India-Pakistan: Hell Freezes Over


January 11, 2008: An Islamic terrorists set off a bomb at the main courthouse in Lahore, Pakistan. Police had halted a motorcyclist carrying the bomb, who then detonated the explosives, killing five policemen and nearly twenty civilians. Suicide bombings in Pakistan went from under ten in 2006, to nearly 60 in 2007 (killing over 800 people.) Attacks like this turn more locals against the Islamic radicals, and that spirals into greater losses, and fewer recruits, for the terrorists. It's a pattern that has played out in several countries over the last few decades. Islamic radicals are on a Mission from God, not studying history. Otherwise they would have noticed that the suicide bombing tactics being used now in Pakistan, were largely responsible for the recent al Qaeda defeat in Iraq. Which followed a similar pattern found earlier in Algeria and Egypt.

January 10, 2008: The weather has calmed down the Afghanistan border areas. A period of exceptionally cold weather has settled over the region, making the freezing temperatures more of a concern than anything else. Counter-terror operations go on, however. The search for terrorists in the Swat valley continues to result in arrests and seizure of bomb making materials and weapons. Many Islamic terrorists have tried to hide out in the valley, and some have managed to pull off a few more suicide bomb attacks. But for the moment, the Swat Valley is another defeat for the Islamic radicals.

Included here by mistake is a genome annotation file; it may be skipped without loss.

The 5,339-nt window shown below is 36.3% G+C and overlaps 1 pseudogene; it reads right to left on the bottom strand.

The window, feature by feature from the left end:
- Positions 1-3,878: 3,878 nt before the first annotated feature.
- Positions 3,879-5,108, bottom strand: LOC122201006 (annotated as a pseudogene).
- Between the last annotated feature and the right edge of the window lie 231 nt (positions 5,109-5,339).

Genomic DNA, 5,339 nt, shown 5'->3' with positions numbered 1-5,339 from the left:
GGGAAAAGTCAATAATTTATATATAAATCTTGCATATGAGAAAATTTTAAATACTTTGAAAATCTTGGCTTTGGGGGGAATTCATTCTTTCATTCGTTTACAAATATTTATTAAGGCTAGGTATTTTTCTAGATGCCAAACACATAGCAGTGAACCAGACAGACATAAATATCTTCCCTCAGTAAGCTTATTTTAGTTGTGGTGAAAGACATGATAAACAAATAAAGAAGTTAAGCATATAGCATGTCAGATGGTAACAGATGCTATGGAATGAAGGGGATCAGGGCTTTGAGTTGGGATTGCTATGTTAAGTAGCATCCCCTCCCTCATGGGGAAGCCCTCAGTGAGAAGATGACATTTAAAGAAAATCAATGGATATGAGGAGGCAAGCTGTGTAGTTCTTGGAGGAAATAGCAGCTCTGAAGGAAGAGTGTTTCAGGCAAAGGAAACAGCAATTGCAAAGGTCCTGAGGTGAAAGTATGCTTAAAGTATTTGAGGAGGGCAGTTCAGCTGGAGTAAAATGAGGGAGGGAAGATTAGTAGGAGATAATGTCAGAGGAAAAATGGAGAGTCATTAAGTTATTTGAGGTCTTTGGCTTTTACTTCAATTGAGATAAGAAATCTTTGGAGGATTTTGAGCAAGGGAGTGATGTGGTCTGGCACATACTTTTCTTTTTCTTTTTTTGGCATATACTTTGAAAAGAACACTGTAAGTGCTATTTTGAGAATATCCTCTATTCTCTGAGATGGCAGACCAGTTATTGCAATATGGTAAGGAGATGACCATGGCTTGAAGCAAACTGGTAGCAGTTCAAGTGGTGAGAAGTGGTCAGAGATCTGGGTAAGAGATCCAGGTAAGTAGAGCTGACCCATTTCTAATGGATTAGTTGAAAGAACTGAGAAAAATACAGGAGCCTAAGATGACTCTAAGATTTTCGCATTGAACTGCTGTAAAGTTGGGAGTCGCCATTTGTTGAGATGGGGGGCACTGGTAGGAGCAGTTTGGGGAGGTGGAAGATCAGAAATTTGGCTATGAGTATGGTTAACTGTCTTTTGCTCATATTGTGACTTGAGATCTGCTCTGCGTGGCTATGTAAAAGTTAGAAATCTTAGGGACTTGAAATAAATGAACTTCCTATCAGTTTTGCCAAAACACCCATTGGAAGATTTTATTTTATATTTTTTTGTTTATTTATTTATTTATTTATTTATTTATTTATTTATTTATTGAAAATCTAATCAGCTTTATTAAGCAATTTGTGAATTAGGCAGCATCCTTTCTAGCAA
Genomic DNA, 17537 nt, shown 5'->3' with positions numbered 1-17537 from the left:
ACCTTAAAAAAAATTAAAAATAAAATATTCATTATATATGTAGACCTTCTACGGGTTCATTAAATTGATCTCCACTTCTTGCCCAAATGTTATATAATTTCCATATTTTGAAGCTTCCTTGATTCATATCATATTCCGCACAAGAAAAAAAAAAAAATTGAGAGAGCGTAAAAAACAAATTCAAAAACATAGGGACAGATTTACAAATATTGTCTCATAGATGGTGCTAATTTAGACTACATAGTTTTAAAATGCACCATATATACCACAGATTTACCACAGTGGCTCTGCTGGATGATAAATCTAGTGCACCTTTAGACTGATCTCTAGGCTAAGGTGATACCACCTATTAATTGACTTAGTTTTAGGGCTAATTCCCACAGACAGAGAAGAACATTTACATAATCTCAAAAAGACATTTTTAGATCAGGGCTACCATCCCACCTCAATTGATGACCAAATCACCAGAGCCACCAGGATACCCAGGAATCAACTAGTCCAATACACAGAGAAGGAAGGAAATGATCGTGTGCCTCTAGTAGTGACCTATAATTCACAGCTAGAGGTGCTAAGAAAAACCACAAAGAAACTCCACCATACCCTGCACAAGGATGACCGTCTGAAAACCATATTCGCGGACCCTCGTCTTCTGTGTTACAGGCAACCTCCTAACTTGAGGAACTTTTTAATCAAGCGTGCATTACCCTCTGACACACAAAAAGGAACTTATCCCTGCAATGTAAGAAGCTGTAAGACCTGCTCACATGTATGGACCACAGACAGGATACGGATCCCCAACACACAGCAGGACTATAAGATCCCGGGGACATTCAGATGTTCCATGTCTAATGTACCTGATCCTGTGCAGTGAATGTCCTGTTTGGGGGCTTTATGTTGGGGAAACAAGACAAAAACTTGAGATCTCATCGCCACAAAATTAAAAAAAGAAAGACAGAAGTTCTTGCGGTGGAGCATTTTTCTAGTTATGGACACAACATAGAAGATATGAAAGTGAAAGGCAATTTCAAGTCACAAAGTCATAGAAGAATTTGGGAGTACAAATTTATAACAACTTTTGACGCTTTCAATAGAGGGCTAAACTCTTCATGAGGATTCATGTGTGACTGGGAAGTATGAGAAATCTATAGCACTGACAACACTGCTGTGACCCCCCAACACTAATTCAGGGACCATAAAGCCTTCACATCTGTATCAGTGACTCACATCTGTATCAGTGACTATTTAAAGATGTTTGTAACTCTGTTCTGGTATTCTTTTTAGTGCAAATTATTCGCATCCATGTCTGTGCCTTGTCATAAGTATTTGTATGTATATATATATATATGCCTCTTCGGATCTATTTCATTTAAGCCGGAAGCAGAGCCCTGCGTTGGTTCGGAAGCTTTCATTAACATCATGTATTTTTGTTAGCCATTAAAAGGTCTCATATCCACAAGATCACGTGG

January 9, 2008: Some Indian Maoist rebel groups have been bolstering morale by paying death benefits (of about $1,100) to the families of Maoist gunmen killed in recent clashes with police. It's not unusual for rebel paramilitary organizations to adopt many of the personnel practices of the soldiers and police they are fighting.

January 4, 2008: The riots following Benazir Bhutto's assassination left over 60 dead. Bhutto's followers accuse the government of killing her, even though there is evidence that al Qaeda did it, but does not want to openly take credit for it. Al Qaeda and the Taliban definitely benefit from Bhutto's death, because she made no secret of her willingness to keep the pressure on Islamic radical groups. The government has brought in some British police investigators to help reassure people that the real killers will be found. A Pushtun Taliban leader, Baitullah Mehsud, is a prime suspect. Given the number of similar attempts against Musharraf, and other Pakistani leaders, by al Qaeda and the Taliban, it's unlikely that the Bhutto hit was a clever government plot.


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